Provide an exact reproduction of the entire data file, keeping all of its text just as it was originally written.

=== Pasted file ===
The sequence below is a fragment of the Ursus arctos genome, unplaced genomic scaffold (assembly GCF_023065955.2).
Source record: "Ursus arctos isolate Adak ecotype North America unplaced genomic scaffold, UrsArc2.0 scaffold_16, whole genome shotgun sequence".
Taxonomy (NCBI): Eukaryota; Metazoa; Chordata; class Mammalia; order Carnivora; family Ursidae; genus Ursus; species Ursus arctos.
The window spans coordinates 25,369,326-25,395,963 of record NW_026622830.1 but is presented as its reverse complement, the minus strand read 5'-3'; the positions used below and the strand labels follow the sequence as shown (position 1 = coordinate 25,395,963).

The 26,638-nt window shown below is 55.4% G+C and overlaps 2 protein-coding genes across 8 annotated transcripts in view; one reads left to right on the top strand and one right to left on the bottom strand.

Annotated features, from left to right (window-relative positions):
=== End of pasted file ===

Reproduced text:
The sequence below is a fragment of the Ursus arctos genome, unplaced genomic scaffold (assembly GCF_023065955.2).
Source record: "Ursus arctos isolate Adak ecotype North America unplaced genomic scaffold, UrsArc2.0 scaffold_16, whole genome shotgun sequence".
Taxonomy (NCBI): Eukaryota; Metazoa; Chordata; class Mammalia; order Carnivora; family Ursidae; genus Ursus; species Ursus arctos.
The window spans coordinates 25,369,326-25,395,963 of record NW_026622830.1 but is presented as its reverse complement, the minus strand read 5'-3'; the positions used below and the strand labels follow the sequence as shown (position 1 = coordinate 25,395,963).

The 26,638-nt window shown below is 55.4% G+C and overlaps 2 protein-coding genes across 8 annotated transcripts in view; one reads left to right on the top strand and one right to left on the bottom strand.

Annotated features, from left to right (window-relative positions):